At Microsoft's press event on 30 September the audience is expected to see a sneak preview of the next version of Windows, codenamed Threshold.
In the following months developers can expect to have an early preview of Windows 10 to play with, and a public release could happen by the middle of 2015.
So, what changes can we expect?
Reincarnated Start Menu
Rumours are surrounding about a new Start Menu. The existence of a Start Menu has been partly fuelled by a particular Microsoft screenshot, briefly shown at its Worldwide Partner Conference in July.
Indications suggest this wont be a rehash of the old-style start menu, but something quite new, taking design hints from the existing Start Screen.
A new Start Menu is likely to exhibit both compact and full-screen configurations. The latter might look rather similar to the current Start Screen.
Interactive Live Tiles
The latest incarnation of the Modern UI is said to feature both interactive Live Tiles and a new Notification Centre. The existence of interactive Live Tiles was reported back in April 2014.
An interactive Live Tile allows users to perform a range of app-specific tasks without actually opening the application. Although, in reality, this functionality would only applicable to a limited subset of Live Tiles.
Form Factor Modes
Windows 10 might offer different startup modes depending on the host device form factor. This would ensure the most appropriate interface is presented by default.
So, desk-bound and laptop devices would obviously go straight to desktop mode. But as yet it's unclear if this would be a single, hardwired mode or whether users would have the option to select the startup mode they prefer.
This would be a significant change from Windows 8.1, and one that's sure to please the business community.
Virtual desktop functionality has been an integral part of Mac OS X and Linux for many years now. The ability to switch between multiple desktops - each with their own collection of windows - is an important productivity feature for power users.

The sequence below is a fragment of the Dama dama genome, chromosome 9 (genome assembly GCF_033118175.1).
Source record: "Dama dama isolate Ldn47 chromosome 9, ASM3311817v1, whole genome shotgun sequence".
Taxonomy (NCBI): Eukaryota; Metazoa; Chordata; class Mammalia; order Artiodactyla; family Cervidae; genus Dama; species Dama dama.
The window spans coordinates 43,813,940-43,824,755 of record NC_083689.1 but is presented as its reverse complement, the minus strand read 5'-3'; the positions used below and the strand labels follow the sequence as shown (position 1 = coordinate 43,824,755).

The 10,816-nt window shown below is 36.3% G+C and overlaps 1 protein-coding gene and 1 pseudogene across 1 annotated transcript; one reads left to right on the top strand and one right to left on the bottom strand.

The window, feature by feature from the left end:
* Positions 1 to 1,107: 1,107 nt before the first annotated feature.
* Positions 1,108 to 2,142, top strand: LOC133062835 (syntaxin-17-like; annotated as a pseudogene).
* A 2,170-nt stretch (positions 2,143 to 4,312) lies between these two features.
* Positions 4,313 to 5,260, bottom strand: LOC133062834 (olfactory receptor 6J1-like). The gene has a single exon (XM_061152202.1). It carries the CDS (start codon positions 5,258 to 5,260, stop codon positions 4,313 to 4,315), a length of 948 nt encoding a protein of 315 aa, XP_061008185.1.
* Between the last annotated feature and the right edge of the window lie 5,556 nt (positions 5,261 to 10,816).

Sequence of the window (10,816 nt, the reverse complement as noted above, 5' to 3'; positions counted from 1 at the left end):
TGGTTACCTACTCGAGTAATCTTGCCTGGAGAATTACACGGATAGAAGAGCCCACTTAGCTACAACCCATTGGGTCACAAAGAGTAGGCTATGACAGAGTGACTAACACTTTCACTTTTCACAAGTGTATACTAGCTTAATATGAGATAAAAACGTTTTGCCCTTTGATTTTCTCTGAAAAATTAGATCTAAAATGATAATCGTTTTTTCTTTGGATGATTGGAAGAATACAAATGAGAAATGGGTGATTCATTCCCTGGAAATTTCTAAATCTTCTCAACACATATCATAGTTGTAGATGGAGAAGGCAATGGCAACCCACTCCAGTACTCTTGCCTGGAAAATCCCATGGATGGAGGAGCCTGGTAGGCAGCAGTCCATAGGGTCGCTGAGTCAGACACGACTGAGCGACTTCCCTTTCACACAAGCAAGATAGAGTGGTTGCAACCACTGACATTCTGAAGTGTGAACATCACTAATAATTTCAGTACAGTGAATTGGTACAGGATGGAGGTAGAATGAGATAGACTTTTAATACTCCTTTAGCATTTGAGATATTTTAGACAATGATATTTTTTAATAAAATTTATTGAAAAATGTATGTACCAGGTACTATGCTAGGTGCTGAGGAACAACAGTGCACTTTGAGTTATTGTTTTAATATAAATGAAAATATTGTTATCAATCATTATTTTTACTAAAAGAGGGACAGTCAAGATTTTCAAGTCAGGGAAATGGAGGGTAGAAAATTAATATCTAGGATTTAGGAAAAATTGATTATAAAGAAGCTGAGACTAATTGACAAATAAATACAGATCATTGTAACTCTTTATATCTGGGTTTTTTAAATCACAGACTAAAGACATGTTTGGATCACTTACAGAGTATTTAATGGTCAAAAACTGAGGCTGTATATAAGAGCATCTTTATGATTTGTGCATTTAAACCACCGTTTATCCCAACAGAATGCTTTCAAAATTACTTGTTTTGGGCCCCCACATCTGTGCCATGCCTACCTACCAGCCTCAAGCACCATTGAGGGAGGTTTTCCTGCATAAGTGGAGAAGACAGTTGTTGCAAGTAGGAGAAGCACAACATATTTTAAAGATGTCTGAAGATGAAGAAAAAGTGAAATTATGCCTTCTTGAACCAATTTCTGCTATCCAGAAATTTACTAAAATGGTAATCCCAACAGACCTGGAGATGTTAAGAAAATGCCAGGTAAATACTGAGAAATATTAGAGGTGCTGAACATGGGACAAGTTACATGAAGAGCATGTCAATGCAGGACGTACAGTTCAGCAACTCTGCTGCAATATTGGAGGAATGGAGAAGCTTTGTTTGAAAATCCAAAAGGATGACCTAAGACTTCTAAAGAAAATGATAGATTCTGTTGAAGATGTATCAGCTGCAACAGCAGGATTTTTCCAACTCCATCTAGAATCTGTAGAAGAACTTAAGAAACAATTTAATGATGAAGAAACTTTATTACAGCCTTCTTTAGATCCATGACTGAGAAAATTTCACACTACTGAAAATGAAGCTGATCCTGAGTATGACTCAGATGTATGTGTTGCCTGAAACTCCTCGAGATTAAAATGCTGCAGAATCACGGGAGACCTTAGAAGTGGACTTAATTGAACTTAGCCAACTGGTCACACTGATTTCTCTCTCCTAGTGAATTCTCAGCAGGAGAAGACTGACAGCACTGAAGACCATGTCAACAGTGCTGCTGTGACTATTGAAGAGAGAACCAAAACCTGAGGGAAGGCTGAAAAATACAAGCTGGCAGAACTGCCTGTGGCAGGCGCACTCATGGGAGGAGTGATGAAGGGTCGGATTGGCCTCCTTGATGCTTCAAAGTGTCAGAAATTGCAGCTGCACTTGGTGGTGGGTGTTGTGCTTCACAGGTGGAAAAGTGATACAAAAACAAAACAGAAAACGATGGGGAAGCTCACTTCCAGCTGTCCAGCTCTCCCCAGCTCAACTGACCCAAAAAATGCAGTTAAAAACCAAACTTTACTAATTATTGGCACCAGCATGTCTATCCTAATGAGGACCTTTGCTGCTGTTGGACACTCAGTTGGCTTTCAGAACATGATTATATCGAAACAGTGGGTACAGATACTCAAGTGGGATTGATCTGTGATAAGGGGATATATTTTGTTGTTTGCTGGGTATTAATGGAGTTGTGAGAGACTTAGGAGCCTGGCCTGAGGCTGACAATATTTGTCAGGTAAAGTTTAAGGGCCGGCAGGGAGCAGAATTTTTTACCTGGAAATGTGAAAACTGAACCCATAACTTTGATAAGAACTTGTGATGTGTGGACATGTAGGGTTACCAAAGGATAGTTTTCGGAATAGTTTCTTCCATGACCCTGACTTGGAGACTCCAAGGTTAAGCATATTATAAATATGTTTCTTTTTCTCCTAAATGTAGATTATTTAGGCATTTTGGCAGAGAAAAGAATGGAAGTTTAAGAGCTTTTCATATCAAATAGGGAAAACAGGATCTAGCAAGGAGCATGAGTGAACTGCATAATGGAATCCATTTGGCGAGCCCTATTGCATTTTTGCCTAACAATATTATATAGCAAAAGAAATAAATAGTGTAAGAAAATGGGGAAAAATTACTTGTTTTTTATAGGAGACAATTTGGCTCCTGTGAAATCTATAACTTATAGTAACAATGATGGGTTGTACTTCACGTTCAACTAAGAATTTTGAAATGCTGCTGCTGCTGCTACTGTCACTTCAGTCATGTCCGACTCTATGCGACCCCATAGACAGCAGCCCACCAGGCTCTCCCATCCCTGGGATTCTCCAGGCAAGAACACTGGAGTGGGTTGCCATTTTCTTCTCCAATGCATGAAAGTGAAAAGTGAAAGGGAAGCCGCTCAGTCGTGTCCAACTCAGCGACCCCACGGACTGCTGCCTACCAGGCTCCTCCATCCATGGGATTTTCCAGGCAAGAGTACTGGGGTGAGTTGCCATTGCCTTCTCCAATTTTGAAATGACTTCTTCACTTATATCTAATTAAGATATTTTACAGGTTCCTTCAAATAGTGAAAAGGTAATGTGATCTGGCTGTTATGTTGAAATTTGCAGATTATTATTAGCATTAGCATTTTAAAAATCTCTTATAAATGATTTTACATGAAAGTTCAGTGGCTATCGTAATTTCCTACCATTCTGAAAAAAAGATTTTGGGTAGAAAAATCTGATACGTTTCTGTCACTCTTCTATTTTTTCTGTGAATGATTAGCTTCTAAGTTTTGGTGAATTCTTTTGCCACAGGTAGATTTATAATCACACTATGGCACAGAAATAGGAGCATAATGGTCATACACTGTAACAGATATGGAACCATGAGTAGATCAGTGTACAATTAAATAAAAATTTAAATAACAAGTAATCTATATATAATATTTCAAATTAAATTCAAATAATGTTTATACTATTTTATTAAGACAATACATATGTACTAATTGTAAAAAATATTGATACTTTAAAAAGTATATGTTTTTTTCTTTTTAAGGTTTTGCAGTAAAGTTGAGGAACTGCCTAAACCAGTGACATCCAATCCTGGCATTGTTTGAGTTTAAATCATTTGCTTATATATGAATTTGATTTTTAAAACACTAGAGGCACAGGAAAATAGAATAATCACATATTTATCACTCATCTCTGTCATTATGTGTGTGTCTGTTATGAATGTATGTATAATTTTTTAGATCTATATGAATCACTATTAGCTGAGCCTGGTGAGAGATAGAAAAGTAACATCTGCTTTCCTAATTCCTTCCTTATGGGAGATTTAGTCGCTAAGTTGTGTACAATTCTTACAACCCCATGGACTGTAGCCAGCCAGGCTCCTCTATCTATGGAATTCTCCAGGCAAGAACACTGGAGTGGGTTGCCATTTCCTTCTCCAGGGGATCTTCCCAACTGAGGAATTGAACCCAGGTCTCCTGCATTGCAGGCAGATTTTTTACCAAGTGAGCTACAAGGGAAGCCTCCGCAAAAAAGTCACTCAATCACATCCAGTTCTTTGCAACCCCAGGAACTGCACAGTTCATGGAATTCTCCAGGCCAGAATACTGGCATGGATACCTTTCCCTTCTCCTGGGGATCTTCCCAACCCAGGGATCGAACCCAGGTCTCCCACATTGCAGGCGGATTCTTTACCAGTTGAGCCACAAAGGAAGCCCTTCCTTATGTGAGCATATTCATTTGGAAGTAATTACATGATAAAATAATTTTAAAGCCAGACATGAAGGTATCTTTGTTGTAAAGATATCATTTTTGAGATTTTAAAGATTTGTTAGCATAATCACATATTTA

So far Microsoft hasn't gone the down this route. However, with its increased desktop focus Threshold could sport virtual desktop capability. So look out for a new taskbar button and keyboard shortcuts in Windows 10.
The Charms Bar has also been the focus of much discussion. Strong indications point to the removal of the current screen corner mouse activation.
Yet many applications rely on the Search, Share, Devices and Settings charms. So, it's unlikely they will disappear altogether. But exactly how they'll be accommodated in the UI is unclear.
Cortana is Microsoft's answer to Siri. Owners of smartphones running Windows Phone can ask (or type) questions for Cortana's artificial intelligence software to answer.
Up to now Cortana hasn't appeared on Windows desktops and tablets. But Windows 10 might be the point when we see a dedicated Cortana Live Tile. Though it remains to be seen if Microsoft retains the famous 'typical dark' interface.
Cortana in Windows 10 could offer enhanced voice input features to improve accessibility. And may incorporate an improved interpretation and analysis feedback mechanism.
New Update Strategy
Microsoft might change its current Windows update cycle to a month-by-month one. In this way consumers would receive new and updated features much more promptly. And the whole update process could receive a streamlined makeover.
However, enterprise customers generally evaluation new updates before deployment. So monthly updates would put their IT departments under a lot of pressure. And recent events suggest even Microsoft has its own problems with testing.
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